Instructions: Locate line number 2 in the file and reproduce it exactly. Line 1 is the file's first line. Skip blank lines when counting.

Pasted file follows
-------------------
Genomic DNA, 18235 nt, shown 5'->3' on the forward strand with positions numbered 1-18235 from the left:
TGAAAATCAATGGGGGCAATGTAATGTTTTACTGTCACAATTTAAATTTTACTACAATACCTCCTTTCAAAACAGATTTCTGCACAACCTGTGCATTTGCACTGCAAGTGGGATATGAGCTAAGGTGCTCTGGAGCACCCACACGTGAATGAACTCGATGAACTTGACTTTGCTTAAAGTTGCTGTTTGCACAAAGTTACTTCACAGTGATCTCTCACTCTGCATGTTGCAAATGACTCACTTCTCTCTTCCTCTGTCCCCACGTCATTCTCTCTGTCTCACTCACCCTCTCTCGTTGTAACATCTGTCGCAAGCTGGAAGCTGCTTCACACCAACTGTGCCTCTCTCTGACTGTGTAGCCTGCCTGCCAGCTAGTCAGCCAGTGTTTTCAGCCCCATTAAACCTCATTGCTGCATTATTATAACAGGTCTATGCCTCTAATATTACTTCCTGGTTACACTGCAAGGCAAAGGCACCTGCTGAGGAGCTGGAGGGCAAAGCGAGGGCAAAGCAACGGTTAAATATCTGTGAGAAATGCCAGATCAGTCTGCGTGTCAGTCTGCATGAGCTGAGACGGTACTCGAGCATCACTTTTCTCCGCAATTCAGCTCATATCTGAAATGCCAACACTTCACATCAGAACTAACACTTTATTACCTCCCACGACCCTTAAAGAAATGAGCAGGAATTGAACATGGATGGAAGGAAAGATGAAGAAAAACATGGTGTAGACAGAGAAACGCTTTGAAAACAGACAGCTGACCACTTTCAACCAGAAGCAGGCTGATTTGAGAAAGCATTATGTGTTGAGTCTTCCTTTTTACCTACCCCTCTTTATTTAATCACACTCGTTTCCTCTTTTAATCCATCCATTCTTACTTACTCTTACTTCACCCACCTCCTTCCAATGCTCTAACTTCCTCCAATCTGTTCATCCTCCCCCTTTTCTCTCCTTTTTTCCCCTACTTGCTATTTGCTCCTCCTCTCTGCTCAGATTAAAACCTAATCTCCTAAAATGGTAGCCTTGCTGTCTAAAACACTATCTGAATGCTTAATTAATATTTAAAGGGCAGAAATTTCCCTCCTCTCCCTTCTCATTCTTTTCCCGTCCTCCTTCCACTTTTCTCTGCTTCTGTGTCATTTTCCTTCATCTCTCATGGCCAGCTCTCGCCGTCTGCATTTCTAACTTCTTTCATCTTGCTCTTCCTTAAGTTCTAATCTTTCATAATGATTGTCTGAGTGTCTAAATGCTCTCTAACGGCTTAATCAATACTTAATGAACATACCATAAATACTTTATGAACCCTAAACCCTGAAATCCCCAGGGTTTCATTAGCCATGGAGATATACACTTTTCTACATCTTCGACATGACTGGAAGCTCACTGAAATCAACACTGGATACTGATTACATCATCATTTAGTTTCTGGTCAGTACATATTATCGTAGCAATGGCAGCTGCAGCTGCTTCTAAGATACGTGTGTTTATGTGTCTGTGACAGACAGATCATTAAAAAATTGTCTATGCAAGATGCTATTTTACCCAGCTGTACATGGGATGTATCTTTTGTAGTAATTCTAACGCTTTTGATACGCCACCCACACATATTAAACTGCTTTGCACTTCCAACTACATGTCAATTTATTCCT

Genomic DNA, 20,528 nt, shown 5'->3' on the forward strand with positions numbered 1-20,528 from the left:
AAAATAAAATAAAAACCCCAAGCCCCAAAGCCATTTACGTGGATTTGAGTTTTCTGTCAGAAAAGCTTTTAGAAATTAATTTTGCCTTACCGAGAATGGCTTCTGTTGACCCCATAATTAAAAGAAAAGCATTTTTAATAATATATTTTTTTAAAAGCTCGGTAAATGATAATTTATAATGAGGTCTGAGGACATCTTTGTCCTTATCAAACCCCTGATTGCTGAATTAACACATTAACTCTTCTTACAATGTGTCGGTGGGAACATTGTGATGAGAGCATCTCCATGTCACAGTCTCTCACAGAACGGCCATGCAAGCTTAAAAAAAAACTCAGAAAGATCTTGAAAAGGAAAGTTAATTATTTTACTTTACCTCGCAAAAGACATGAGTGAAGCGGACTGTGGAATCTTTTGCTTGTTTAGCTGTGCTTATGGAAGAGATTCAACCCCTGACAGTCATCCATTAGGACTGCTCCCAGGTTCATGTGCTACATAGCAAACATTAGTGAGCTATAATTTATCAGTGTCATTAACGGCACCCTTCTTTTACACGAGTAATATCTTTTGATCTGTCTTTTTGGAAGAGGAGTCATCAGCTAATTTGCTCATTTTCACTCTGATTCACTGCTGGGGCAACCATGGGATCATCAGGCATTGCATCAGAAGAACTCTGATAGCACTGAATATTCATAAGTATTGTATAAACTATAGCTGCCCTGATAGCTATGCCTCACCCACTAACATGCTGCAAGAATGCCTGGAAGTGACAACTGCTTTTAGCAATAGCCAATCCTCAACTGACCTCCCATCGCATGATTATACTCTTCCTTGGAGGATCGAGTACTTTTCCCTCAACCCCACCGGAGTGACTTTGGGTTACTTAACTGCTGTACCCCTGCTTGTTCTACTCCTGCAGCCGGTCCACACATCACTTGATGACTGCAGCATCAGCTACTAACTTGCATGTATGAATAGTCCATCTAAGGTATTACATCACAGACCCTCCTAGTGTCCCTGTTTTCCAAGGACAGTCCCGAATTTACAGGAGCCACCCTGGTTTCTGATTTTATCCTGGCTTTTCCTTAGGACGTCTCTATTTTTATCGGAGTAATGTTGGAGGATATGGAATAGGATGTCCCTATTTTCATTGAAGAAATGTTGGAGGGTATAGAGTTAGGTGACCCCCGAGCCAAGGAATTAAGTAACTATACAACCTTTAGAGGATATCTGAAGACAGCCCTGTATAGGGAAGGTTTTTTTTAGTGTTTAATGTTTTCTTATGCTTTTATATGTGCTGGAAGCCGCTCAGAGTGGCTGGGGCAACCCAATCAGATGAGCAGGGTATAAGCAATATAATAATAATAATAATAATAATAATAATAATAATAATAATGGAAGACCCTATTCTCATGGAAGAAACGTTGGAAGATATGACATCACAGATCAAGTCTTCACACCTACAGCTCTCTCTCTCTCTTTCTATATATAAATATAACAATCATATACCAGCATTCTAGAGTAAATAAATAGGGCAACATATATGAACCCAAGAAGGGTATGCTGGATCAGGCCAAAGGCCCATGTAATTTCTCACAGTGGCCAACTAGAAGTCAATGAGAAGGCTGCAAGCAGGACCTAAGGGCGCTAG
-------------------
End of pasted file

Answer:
TGAAAATCAATGGGGGCAATGTAATGTTTTACTGTCACAATTTAAATTTTACTACAATACCTCCTTTCAAAACAGATTTCTGCACAACCTGTGCATTTGCACTGCAAGTGGGATATGAGCTAAGGTGCTCTGGAGCACCCACACGTGAATGAACTCGATGAACTTGACTTTGCTTAAAGTTGCTGTTTGCACAAAGTTACTTCACAGTGATCTCTCACTCTGCATGTTGCAAATGACTCACTTCTCTCTTCCTCTGTCCCCACGTCATTCTCTCTGTCTCACTCACCCTCTCTCGTTGTAACATCTGTCGCAAGCTGGAAGCTGCTTCACACCAACTGTGCCTCTCTCTGACTGTGTAGCCTGCCTGCCAGCTAGTCAGCCAGTGTTTTCAGCCCCATTAAACCTCATTGCTGCATTATTATAACAGGTCTATGCCTCTAATATTACTTCCTGGTTACACTGCAAGGCAAAGGCACCTGCTGAGGAGCTGGAGGGCAAAGCGAGGGCAAAGCAACGGTTAAATATCTGTGAGAAATGCCAGATCAGTCTGCGTGTCAGTCTGCATGAGCTGAGACGGTACTCGAGCATCACTTTTCTCCGCAATTCAGCTCATATCTGAAATGCCAACACTTCACATCAGAACTAACACTTTATTACCTCCCACGACCCTTAAAGAAATGAGCAGGAATTGAACATGGATGGAAGGAAAGATGAAGAAAAACATGGTGTAGACAGAGAAACGCTTTGAAAACAGACAGCTGACCACTTTCAACCAGAAGCAGGCTGATTTGAGAAAGCATTATGTGTTGAGTCTTCCTTTTTACCTACCCCTCTTTATTTAATCACACTCGTTTCCTCTTTTAATCCATCCATTCTTACTTACTCTTACTTCACCCACCTCCTTCCAATGCTCTAACTTCCTCCAATCTGTTCATCCTCCCCCTTTTCTCTCCTTTTTTCCCCTACTTGCTATTTGCTCCTCCTCTCTGCTCAGATTAAAACCTAATCTCCTAAAATGGTAGCCTTGCTGTCTAAAACACTATCTGAATGCTTAATTAATATTTAAAGGGCAGAAATTTCCCTCCTCTCCCTTCTCATTCTTTTCCCGTCCTCCTTCCACTTTTCTCTGCTTCTGTGTCATTTTCCTTCATCTCTCATGGCCAGCTCTCGCCGTCTGCATTTCTAACTTCTTTCATCTTGCTCTTCCTTAAGTTCTAATCTTTCATAATGATTGTCTGAGTGTCTAAATGCTCTCTAACGGCTTAATCAATACTTAATGAACATACCATAAATACTTTATGAACCCTAAACCCTGAAATCCCCAGGGTTTCATTAGCCATGGAGATATACACTTTTCTACATCTTCGACATGACTGGAAGCTCACTGAAATCAACACTGGATACTGATTACATCATCATTTAGTTTCTGGTCAGTACATATTATCGTAGCAATGGCAGCTGCAGCTGCTTCTAAGATACGTGTGTTTATGTGTCTGTGACAGACAGATCATTAAAAAATTGTCTATGCAAGATGCTATTTTACCCAGCTGTACATGGGATGTATCTTTTGTAGTAATTCTAACGCTTTTGATACGCCACCCACACATATTAAACTGCTTTGCACTTCCAACTACATGTCAATTTATTCCT